Wednesday After Belfast

What I told my buddies on the weight loss forum…

So, third marathon in four weeks. And this was promising to be the hardest. My friend Kate (late of this parish) has run it more than once and described the first half as basically being all uphill. So, I was in several minds about tactics as I chatted with other experienced runners at the start line. I thought Belfast was going to be small, but the organisers said 3,000+ marathon runners and 14,000 relay runners. But the start area at City Hall didn’t seem crowded. The organisers warnings about using the loo before you got to the start was good advice as I didn’t see any. And the bag drop was a smallish lorry rather than the fleet of trucks that I’m used to at things like Edinburgh or Brighton.

We were off. I decided on a no guts no glory approach, found the 3:15 pacers and stuck with them. They were obviously banking some time, because we were well in advance of that pace for the first few miles. The first section takes you out along the motorway to the airport. Not very pretty and since it was only partially closed, noisy and smelly as well.

It had been up and down as predicted. But the real hill started at about 7 miles in. A long drag up the Falls Road, past places and murals familiar from years of news reports, across the peace line and then up some more. I remembered seeing mountains from the hotel room, now I realised that we were going up one of them. Ok, perhaps an exaggeration, but we climbed and climbed. Somewhere along the way, I realised that the pacers weren’t going to slow, so I let them go. Mile 14 turned a corner and started heading back, losing all the height we had gained as we descended a long switch back. And then we were on the coast along a cycle path back into town. It may have been on the level, but oh the wind, always in your face, cooling but hard work. A cut through town, where I was able to wave at my wife – “running well,” she lied. And then along the river. At this point, I could hear the crowds at the finish on the other bank. I managed to convince myself that we would just go along the flat, cross a small bridge and then flat home. Yeah, right. We left the river and straight onto another hill. Seriously, who plots a marathon course with an uphill that lasts all of mile 24!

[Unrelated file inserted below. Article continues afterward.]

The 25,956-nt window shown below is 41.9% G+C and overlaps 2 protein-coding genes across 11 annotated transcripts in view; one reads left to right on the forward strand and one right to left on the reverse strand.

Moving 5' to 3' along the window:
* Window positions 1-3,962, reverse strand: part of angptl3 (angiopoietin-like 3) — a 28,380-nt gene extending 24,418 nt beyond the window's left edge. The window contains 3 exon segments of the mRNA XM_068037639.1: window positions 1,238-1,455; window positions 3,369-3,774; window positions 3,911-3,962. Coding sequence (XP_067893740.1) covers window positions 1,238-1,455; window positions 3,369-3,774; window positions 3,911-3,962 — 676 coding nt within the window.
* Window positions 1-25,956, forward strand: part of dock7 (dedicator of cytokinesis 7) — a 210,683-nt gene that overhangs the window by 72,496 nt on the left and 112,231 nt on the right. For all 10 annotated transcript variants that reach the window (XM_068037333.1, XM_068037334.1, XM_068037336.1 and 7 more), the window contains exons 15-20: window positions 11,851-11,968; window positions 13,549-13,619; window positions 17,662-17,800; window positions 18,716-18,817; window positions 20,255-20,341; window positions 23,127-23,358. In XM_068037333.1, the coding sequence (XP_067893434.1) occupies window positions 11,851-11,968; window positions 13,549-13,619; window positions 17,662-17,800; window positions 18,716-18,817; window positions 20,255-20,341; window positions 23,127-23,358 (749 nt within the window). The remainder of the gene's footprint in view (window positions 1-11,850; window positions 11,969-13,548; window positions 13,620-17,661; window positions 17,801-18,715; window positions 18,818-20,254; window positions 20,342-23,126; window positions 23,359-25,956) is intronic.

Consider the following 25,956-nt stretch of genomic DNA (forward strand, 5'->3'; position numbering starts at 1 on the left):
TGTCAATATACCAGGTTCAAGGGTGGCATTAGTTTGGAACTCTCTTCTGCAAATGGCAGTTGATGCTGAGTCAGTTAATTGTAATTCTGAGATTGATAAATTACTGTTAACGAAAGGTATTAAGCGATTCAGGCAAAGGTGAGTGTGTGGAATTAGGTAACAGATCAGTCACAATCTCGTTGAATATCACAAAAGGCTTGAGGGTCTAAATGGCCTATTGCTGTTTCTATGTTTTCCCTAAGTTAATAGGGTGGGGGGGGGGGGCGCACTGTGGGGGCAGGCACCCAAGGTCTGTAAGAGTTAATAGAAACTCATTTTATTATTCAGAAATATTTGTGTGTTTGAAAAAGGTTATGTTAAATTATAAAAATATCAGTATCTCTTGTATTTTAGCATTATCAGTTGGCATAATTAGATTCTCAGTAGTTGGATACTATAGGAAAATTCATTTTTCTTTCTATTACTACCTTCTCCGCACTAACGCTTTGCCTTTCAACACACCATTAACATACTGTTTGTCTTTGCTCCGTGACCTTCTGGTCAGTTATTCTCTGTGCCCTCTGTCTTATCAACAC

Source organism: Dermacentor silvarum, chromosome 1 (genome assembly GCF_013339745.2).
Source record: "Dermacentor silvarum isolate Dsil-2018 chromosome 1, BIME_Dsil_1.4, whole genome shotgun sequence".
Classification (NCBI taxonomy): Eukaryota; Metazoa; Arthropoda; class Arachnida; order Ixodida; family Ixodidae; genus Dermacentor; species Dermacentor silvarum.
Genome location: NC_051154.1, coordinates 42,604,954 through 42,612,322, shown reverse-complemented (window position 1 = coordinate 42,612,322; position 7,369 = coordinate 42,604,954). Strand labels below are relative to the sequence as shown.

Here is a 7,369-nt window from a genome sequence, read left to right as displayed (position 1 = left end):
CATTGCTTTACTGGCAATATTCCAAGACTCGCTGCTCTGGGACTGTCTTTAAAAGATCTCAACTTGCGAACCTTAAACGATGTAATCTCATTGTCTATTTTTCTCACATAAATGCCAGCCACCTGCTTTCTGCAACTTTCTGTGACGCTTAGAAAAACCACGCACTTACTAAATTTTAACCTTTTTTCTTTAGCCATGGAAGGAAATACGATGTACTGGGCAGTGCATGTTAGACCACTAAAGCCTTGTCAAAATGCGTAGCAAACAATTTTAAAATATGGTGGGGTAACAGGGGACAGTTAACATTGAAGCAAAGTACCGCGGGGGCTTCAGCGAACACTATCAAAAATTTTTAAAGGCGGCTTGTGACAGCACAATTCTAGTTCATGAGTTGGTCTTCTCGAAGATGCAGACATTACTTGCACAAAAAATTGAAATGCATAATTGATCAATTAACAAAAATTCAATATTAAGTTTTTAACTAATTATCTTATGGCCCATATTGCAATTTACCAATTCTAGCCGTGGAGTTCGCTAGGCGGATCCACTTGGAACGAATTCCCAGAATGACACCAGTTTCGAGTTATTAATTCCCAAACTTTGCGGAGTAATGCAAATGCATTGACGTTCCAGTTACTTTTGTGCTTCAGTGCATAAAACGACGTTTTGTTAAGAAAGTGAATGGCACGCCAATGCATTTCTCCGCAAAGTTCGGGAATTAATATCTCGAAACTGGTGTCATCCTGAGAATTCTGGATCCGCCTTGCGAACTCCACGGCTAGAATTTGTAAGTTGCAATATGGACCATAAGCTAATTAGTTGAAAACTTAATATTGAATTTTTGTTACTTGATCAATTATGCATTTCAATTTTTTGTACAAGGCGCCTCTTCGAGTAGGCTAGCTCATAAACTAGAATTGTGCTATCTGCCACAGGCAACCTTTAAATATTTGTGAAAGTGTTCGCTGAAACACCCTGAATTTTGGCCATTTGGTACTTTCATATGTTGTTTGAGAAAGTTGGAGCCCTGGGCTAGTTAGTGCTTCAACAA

On the last stretch, chatted encouragingly to a runner who was not doing well and kept with him. I had no idea about times at that stage. I knew the 3:30 pacer had gone past me some time back, but the Garmin said I wouldn’t be far off that. The last corner, a 200 metre straight lined on both sides with spectators. “Come on,” I said to the other runner, “let’s give them a show.” I HAMMERED down that last bit, a roar from the crowd carrying me along. I glanced up at the big clock. One last effort and I could…

Cross the line at 3:30:59

Toughest of the three by a long chalk, both the course and the conditions. The winner came in at 2:20 ish, 10 mins outside his pb, that might give some idea of how things were. My time placed me at 268th overall and if my counting is correct, about 4th in my class.

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About Martin Hall

I'm a distance runner in my late 50s and I'm not bad at it (top 5% of my age group). I also play various musical instruments, the current fave being the ukulele and I'm in several bands ranging from two to 100+ in size.
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